Magic Choral Trick #181 The Big Barbershop Ending

Though I’m directing this at Barbershop Choruses, these same rules apply, no matter what kind of music the chorus is singing.

In the Big Barbershop ending, the melody line (the Lead line) typically has a very long sustained last note – usually Doh or Soh. The Baritone often has a crunchy, downwardly resolving suspension at the very end, and the Bass typically has a couple of moves, then settles on the Root of the final chord. The Tenor line does its usual flutey augmentation of one of the harmonics.

The Big Barbershop Ending requires a feeling of intense drive to the end, then just when you think that the sound can’t get any richer, fuller or bigger – there’s a crescendo on the last note. And the last chord should feel like it could go on forever.

Here’s the recipe:

Leads – as excited as you may be, you need to hold down the volume of that last long sustained post. A gradual crescendo over the course of the note should take you from about a 3.5 (out of 5) to a 4 at the onset of the last chord. (For other choirs – that’s about a strong mf, crescendoing to an f) The actual amount of sound that each individual makes depends on the size of the voice, and the loudness at which they can maintain good quality sound.
Leads – you also need to become really good at staggered breathing, because there’s no way you’ll be able to keep the quality steady at this volume for the up to 15 or more seconds that this will take.
Clean clean clean vowel, relaxed tongue, and forward placement are all needed here. And when the director asks for that final crescendo, be ready to take it up a notch to a volume level 5! (ff)

Baris – All the same vocal quality things that the Leads are doing. You’ll be busy with a number of moves, but now that the Leads are out of the way, you can shine. And on your final swipe – Take Over!

Basses – Don’t Let the Baris Take Over! But save something for the back end of the last chord.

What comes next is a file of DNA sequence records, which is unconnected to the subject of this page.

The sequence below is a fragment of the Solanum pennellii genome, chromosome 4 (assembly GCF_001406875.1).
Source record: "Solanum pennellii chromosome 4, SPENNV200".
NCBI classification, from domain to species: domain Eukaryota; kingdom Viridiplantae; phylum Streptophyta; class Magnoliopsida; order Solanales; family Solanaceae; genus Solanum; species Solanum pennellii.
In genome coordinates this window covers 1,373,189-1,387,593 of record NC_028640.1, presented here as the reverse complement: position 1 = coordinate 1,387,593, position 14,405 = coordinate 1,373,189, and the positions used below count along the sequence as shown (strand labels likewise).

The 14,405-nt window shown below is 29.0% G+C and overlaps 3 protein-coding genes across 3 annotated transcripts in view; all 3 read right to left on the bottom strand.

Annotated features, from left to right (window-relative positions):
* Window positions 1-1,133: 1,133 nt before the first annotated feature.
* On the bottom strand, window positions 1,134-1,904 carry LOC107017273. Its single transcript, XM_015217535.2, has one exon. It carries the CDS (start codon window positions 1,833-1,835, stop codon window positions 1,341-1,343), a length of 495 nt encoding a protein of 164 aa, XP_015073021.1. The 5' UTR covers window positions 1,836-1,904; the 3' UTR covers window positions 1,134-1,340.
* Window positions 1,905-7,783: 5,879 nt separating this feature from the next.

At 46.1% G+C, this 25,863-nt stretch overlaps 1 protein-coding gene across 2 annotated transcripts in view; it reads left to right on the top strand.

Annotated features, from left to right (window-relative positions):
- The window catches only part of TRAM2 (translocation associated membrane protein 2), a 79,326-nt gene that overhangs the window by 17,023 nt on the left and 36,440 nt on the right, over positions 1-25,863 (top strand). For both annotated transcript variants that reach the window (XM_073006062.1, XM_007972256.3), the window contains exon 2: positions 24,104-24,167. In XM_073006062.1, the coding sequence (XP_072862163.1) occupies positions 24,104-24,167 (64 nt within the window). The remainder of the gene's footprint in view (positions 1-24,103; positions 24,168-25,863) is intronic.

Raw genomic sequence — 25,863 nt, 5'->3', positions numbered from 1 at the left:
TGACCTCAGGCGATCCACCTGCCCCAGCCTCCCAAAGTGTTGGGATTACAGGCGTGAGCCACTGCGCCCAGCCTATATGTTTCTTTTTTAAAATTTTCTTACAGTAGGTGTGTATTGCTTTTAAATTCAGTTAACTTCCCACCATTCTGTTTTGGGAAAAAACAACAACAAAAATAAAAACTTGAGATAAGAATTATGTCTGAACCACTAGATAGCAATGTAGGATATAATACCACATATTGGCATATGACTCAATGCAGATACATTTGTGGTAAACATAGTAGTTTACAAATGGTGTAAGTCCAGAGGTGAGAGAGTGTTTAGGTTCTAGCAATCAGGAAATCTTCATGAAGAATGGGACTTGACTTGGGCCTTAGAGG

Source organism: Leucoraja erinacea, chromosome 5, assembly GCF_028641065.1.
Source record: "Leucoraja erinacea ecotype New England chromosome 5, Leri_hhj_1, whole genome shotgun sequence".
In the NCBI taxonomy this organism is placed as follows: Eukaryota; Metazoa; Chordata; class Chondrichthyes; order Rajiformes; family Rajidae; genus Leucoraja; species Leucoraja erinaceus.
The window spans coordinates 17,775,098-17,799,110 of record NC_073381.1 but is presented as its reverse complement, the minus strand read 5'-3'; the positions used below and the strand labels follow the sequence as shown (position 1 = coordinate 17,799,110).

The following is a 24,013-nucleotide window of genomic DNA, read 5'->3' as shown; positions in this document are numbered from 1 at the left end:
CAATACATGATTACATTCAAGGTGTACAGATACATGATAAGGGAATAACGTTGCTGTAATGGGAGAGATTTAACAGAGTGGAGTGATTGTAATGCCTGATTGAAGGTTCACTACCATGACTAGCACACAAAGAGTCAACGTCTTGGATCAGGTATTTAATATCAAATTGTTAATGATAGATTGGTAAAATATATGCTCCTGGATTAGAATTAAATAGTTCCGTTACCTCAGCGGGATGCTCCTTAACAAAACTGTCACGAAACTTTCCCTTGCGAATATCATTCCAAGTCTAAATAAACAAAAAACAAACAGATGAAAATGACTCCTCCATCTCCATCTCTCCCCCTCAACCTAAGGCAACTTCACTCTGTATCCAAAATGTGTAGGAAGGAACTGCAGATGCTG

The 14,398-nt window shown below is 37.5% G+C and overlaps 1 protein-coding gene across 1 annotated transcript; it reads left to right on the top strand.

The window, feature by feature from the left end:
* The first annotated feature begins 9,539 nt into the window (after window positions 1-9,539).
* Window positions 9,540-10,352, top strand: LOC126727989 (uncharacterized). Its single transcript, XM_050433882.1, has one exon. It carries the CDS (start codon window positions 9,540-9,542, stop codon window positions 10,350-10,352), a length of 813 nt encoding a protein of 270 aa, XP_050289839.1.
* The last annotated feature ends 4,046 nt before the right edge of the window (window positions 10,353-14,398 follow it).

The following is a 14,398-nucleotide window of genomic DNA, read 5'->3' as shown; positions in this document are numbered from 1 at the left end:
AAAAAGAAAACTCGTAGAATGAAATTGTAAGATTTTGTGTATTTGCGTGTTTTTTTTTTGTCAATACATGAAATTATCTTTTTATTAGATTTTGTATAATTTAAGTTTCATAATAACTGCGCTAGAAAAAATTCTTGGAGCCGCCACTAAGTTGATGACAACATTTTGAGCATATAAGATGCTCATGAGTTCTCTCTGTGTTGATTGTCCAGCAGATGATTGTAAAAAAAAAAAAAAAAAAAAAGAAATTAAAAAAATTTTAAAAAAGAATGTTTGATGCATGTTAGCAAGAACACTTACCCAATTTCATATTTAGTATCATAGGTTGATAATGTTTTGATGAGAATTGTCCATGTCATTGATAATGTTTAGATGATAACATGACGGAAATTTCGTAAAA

Tenors – You’ll be busy with a number of note moves too – probably right in synch with either the Basses or the Baris. As the volume increases towards the last chord, you can allow your sound to become more pingy and bright. And don’t forget to save something for that final crescendo.

That big final chord will be solidified and made brilliant by:
– Perfect tuning – a nice locked in 5th, so that whoever is singing the 3rd knows exactly where to put it.
– A very clean clean clean and matched vowel
– Toes Down Though the Soles of the Shoes https://betterchoirs.wordpress.com/2012/01/05/magic-choral-trick-49-toes-down-through-soles-of-shoes-toe-press/ or Cloud Lifting https://betterchoirs.wordpress.com/2011/12/12/magic-choral-trick-25-cloud-lifting/

When this is right, we never want it to end.

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About janetkidd

I've been waving my arms in front of choirs now for more than 35 years - and these are descriptions of all the very best things I've learned. I direct a Women's Competitive Barbershop Chorus, a Men's Competitive Barbershop Chorus, a Med School choir, and for a few weeks each year - Big Choir (about 100 voices) - which performs at an annual fundraising concert. Hope at least some of these Choral Magic Tricks will be useful to you - and thanks for reading. Janet

Posted on September 11, 2012, in Uncategorized and tagged . Bookmark the permalink. Leave a comment.

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